Plant toxicology: Defusing the explosive

October 20th, 2015 by Grant Miura

Nature Chemical Biology 11, 829 (2015). doi:10.1038/nchembio.1947

Author: Grant Miura

Voices of chemical biology

October 20th, 2015 by Nature Chemical Biology - Issue - science feeds

Nature Chemical Biology 11, 826 (2015). doi:10.1038/nchembio.1951

We asked a collection of chemical biologists: “What advice would you give to a junior scientist interested in pursuing a career in chemical biology?”

Metabolomics: Budgeting on a diet

October 20th, 2015 by Grant Miura

Nature Chemical Biology 11, 828 (2015). doi:10.1038/nchembio.1944

Author: Grant Miura

RNA profiling: A better miR trap

October 20th, 2015 by Terry L Sheppard

Nature Chemical Biology 11, 828 (2015). doi:10.1038/nchembio.1942

Author: Terry L Sheppard

Microbiology: Membranes get the gold

October 20th, 2015 by Mirella Bucci

Nature Chemical Biology 11, 829 (2015). doi:10.1038/nchembio.1946

Author: Mirella Bucci

Antibiotics: Synergistic MRSA combinations

October 20th, 2015 by Karen Bush

Nature Chemical Biology 11, 832 (2015). doi:10.1038/nchembio.1935

Author: Karen Bush

Meropenem/piperacillin/tazobactam is a triple β-lactam combination that kills MRSA in vitro and in a mouse model through a novel synergistic mechanism of action. Similar activity for other carbapenem/β-lactam combinations suggests that MRSA infections might be treatable with combinations of established β-lactams currently classified as ineffective against MRSA.

Corrigendum: The promise and peril of chemical probes

October 20th, 2015 by Cheryl H Arrowsmith

Nature Chemical Biology 11, 887 (2015). doi:10.1038/nchembio1115-887c

Author: Cheryl H Arrowsmith, James E Audia, Christopher Austin, Jonathan Baell, Jonathan Bennett, Julian Blagg, Chas Bountra, Paul E Brennan, Peter J Brown, Mark E Bunnage, Carolyn Buser-Doepner, Robert M Campbell, Adrian J Carter, Philip Cohen, Robert A Copeland, Ben Cravatt, Jayme L Dahlin, Dashyant Dhanak, Aled M Edwards, Mathias Frederiksen, Stephen V Frye, Nathanael Gray, Charles E Grimshaw, David Hepworth, Trevor Howe, Kilian V M Huber, Jian Jin, Stefan Knapp, Joanne D Kotz, Ryan G Kruger, Derek Lowe, Mary M Mader, Brian Marsden, Anke Mueller-Fahrnow, Susanne Müller, Ronan C O'Hagan, John P Overington, Dafydd R Owen, Saul H Rosenberg, Ruth Ross, Bryan Roth, Matthieu Schapira, Stuart L Schreiber, Brian Shoichet, Michael Sundström, Giulio Superti-Furga, Jack Taunton, Leticia Toledo-Sherman, Chris Walpole, Michael A Walters, Timothy M Willson, Paul Workman, Robert N Young & William J Zuercher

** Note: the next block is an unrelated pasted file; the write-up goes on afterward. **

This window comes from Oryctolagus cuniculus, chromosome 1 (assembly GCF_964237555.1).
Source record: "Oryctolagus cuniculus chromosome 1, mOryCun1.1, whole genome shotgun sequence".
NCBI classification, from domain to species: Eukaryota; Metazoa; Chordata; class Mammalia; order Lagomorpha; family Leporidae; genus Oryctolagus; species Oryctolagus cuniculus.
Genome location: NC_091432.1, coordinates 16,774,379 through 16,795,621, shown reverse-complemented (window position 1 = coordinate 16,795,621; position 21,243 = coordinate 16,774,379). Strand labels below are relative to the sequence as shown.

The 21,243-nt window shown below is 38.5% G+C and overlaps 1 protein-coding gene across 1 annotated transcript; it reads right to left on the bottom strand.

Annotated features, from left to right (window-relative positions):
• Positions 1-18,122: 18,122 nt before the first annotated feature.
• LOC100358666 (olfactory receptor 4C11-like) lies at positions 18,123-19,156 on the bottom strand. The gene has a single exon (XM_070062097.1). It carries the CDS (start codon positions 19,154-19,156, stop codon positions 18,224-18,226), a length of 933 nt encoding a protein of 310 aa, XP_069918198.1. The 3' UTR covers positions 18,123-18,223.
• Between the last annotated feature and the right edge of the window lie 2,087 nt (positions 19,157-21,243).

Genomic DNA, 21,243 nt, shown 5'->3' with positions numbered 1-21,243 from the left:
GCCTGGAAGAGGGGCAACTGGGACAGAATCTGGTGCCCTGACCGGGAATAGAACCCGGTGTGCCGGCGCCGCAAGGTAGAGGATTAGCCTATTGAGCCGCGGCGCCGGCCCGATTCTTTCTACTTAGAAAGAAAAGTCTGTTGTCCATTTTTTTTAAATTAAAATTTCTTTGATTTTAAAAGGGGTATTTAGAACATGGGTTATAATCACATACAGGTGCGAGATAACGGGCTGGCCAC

Metabolism: Plugging the leak

October 20th, 2015 by Bryan C Dickinson

Nature Chemical Biology 11, 831 (2015). doi:10.1038/nchembio.1934

Author: Bryan C Dickinson

Multiple mitochondrial components generate reactive oxygen species (ROS), but separating the consequences of each ROS-generating source from overall mitochondrial health is challenging. A new class of small-molecule inhibitors that selectively block ROS generation from one of the most active sources may provide a new approach toward achieving that goal.

Polyketide synthase chimeras reveal key role of ketosynthase domain in chain branching

October 19th, 2015 by Srividhya Sundaram

Nature Chemical Biology 11, 949 (2015). doi:10.1038/nchembio.1932

Authors: Srividhya Sundaram, Daniel Heine & Christian Hertweck

Biosynthesis of rhizoxin in Burkholderia rhizoxinica affords an unusual polyketide synthase module with ketosynthase and branching domains that install the δ-lactone, conferring antimitotic activity. To investigate their functions in chain branching, we designed chimeric modules with structurally similar domains from a glutarimide-forming module and a dehydratase. Biochemical, kinetic and mutational analyses reveal a structural role of the accessory domains and multifarious catalytic actions of the ketosynthase.

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Chemical libraries: How dark is HTS dark matter?

October 19th, 2015 by Ricardo Macarron

Nature Chemical Biology 11, 904 (2015). doi:10.1038/nchembio.1937

Author: Ricardo Macarron

Selecting compounds for the chemical library is the foundation of high-throughput screening (HTS). After some years and multiple HTS campaigns, many molecules in the Novartis and NIH Molecular Libraries Program screening collections have never been found to be active. An in-depth exploration of the bioactivity of this 'dark matter' does in fact reveal some compounds of interest.